I'm not really concerned whether the Reverend Flowers is breaking bad, only whether he has been responsible for breaking the bank. The fact of him possibly buying crystal meth or other drugs is, as far as I'm concerned, a matter for him and no one else, and just yet another incidence of a bible thumper being shown to be a hypocrite. There's no more reason people should be criminalised or victimised for buying some drugs rather than buying other drugs such as tobacco or alcohol. It would, however, be just as much concern whether he was incapable of doing his job, because of being under the influence of an illegal drug as a legal one. That from what has been seen does not seem to be the case. He seems not to have been capable of doing his job whether he was under the influence of drugs or not.

The Government, who only months ago, under their Big Society scam were lauding the idea of Co-operatives, have been keen to act in their usual opportunist fashion, and use the incident as a means to beat the Labour Movement over the head. They are proposing an Inquiry. The Labour Movement should not be opposed to an inquiry into how come someone so apparently incapable of doing the job became Chairman of the Co-op Bank, but we should, not be happy that the capitalist state conducts that inquiry. We need a Workers Inquiry into what happened, and it should lead the Labour Movement to recognise failings with the way the Co-operative Movement is set up, indeed with the way the Labour Movement as a whole is set up, and lead us to take action to remedy it. Many of those failings are the same structural failings that led to Stalinism. The solution to Stalinism was a Political Revolution, to remove political power from the hands of a corrupted workers bureaucracy established on the back of statised property, and to bring political control under the workers, as well as to bring day to day control of property under the direct control of workers. We need a similar Political Revolution within the Co-operative Movement, and indeed throughout the Labour Movement.

In recommending to workers that they establish co-operatives, Marx suggested that they should establish worker owned, producer co-operatives rather than member owned retail co-operatives. He wrote,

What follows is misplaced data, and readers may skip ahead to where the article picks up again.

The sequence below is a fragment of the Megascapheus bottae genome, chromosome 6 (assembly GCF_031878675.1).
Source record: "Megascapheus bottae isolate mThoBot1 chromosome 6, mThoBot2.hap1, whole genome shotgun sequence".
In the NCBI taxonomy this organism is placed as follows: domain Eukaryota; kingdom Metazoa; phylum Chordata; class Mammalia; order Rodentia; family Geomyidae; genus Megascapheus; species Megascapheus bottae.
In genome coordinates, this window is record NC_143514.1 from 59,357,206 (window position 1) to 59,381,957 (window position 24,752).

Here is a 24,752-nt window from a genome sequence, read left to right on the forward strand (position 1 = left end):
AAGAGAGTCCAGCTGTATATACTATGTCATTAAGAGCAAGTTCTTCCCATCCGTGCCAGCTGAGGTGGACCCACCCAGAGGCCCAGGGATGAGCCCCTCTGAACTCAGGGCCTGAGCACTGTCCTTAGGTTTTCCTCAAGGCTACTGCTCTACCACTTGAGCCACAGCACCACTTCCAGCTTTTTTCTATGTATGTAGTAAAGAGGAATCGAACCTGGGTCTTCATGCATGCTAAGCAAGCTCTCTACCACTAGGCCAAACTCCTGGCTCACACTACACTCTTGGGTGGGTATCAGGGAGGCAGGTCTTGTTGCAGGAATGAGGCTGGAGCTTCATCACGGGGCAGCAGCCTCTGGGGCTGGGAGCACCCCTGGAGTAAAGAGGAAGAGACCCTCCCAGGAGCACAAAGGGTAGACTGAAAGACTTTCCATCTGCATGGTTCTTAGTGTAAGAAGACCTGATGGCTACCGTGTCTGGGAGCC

“We recommend to the working men to embark in co-operative production rather than in co-operative stores. The latter touch but the surface of the present economical system, the former attacks its groundwork.” 

But, there are other reasons for workers to embark on worker owned production rather than member owned retailing, and it demonstrates why bourgeois representative democracy is not compatible with proletarian productive relations. The basis of worker owned, co-operative production requires that workers as part of their work process, co-operate, and the necessary concomitant of that co-operation is that they communicate with one another. Even at the most basic level of production, that co-operation and communication requires that they arrive at some degree of consensus about every day decisions. The fundamental aspects of workers democracy are built into the work process, rather than being something alien and additional to it, in the same way that, for example, workers democracy via a trade union takes place.

To take part in Trade Union democracy, requires that workers do something in addition to their normal work day. Anyone who has been a trade union workplace organiser knows how difficult this can be outside exception circumstances. As a UNISON Branch Secretary, I organised regular workplace meetings for members during lunch times. The Branch even laid on buffet lunches to encourage people to attend, and so they did not lose time getting their meals. Even then, relatively few turned up, though some did come back after having had their lunch break, and help themselves to the free food! The one time we managed to get an almost 100% attendance is when in addition to free food, we held a raffle with a £100 first prize, that you could only win if you stayed for the whole meeting.